Tuesday, April 28, 2009
Colorado River Bikefest
34th Annual, Ballinger, Texas
April 25, 2009
The Colorado River Bikefest, sponsored by the Ballinger Noon Lions Club, is unique in organized tour rides. Instead of focusing on hills, more of which I am sure they could have found, they focused on letting people ride for fun. I imagine most years the ride is a fast, fun ride, but this year, read below.
On Highway 83, there were some rolling hills but no third chain ring grind; instead, they provided us with a 23 mile an hour wind in our face to make us think we were grinding up some tough hills. To place things in perspective (I will attempt to inform rather than whine), each 5 mile per hour wind is equal to a 1% grade. So, a 23 mile per hour wind is equal to a little over 4% grade. Now, make that for 25 miles until the route turns into a cross wind and you have the Highway 83 part of the ride. Twenty five miles of a 4% grade of hill…and we do it for fun and recreation.
I felt a little whine creep into some of the above, so backing up a bit--the ride was to start at 8:30 from the Courthouse. That gave us theoretically plenty of time to get up, drive to Ballinger, and prepare for the line-up. Even so, it still seemed early. We were in good company; Brenda and Chuck White were already there when we arrived. Shortly thereafter David Durbin arrived--which I am so glad he did when I get back to my ride-story. Gene Potter was present and ready to ride, I think two other bikers from San Angelo were with him, and I saw Dan and Leann Waldron at the sidelines. Later on, a man on a recumbent told me that Doctor Charlesworth was riding also. I didn’t get a count of riders but it was respectable.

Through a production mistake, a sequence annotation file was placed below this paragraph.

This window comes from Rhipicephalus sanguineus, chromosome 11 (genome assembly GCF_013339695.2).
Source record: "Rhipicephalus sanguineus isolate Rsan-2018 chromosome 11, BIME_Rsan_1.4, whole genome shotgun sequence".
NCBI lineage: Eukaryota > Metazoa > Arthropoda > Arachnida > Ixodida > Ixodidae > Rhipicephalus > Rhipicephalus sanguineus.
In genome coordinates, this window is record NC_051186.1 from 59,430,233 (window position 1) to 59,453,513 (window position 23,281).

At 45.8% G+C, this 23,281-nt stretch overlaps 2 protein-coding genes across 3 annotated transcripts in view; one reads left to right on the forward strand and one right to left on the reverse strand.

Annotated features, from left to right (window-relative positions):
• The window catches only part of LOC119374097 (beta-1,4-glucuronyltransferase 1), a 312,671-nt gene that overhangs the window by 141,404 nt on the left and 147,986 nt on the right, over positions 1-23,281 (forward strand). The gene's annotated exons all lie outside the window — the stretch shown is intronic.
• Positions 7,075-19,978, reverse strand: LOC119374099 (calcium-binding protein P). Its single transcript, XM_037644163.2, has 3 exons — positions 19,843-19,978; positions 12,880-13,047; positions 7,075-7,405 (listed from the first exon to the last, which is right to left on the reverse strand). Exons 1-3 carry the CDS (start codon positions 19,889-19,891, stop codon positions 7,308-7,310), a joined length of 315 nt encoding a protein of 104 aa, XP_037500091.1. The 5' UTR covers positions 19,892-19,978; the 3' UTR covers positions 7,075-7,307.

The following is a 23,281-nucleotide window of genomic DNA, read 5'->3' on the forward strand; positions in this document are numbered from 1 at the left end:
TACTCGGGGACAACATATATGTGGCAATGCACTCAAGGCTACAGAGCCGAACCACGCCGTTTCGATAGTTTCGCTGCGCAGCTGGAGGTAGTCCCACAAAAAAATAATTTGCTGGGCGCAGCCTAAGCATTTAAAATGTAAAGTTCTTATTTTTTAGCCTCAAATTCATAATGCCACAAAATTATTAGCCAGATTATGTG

Chuck and Brenda First and Second Place on 30K
There were three main rides available: a 30K, 60K, and 100K. All started on Highway 83--straight into the wind. For the most part the road surfaces were decent. The traffic was surprisingly accommodating to us. I mentioned that I was glad David was on the ride as he provided the lion’s share of drafting. For most of the ride up 83, a group of five of us was in a draft line, with three of us taking turns at the lead. However, as mentioned, we left David at point longer than anyone else. And when he would drop us on some hill, he would patiently wait at the top for us to catch up. The field of riders kept getting smaller as the ride went on. Some turned at the 30K turn, a larger group turned at the 60K, and a few of us die-hards kept going.